Instead of attending the usual Rosewood Friday Centre meeting I’m off into the Peaks Unit at Rampton with Nigel, Graham and Alan. I’m apprehensive and excited at the same time. After going through the usual security checks, we are escorted across to the Peaks. As we approach the unit I can see the enormity of the building which I’d not realised before. The building is unusual in design. It is made up of seven spires hence its name – The Peaks. The first thing I notice at the front door is pots of flowers which are cheery and a welcome sight on arrival; they immediately soften the building.

We enter via the front door and the vestibule is small but light. We sign in via the visitor’s book which is resting on a lectern which reminds me of a church setting, which is lovely too.

We then pass into the next room which has a model of the building in it. It holds little messages created by the patients that you can pick up and read before putting back for the next person to read.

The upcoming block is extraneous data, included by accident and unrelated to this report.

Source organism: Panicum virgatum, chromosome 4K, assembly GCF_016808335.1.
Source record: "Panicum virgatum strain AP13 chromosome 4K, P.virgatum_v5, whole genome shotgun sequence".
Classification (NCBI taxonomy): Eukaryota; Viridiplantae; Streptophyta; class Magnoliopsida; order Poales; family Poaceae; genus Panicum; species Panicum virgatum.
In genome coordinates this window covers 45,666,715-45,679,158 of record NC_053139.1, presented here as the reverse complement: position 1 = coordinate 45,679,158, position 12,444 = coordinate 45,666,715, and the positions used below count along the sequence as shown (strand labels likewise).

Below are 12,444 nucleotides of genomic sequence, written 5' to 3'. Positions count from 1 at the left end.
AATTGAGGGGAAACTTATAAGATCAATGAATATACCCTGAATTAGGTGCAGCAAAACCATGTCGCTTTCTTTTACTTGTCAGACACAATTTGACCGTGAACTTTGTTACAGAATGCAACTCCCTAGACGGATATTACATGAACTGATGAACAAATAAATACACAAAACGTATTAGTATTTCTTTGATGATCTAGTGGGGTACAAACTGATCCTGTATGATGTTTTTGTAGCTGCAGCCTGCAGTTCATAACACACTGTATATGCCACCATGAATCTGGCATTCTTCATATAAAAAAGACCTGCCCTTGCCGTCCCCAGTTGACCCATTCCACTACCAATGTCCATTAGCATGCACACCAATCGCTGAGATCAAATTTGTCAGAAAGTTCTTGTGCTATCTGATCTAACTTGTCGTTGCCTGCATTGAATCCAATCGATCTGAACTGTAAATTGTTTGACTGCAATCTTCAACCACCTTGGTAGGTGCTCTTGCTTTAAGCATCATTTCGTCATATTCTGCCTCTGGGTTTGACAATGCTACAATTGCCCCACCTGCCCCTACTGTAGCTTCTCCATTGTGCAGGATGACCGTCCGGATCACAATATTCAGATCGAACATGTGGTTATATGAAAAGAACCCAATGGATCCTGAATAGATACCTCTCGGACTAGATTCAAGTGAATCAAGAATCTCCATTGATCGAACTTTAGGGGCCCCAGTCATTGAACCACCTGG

We continue through locked doors into the first main bit of the building. The corridor is wide, spacious light and airy. It has a lovely feel to it and instead of feeling more nervous, I’m feeling the sense of space which is surprisingly nice.

We are met by staff and move into a nice cosy room with soft furnishings. Once we are settled, the patients are brought into the room to meet with us. We say hello. Once settled, the nurse practitioner welcomes everyone and we do a round of introductions. It strikes me how young some of the guys are, and I can’t help but wonder how they have got to this point? Some of them look pale and sleepy whilst others are vocal and more animated.

The patients talk about issues that matter to them, such as being affected by short staffing and activities being cancelled. Mary [modern matron] reminds them that they need to motivate themselves as well. I can imagine this being easier said than done. I also realise that what Mary says also needs to be heard by the patients.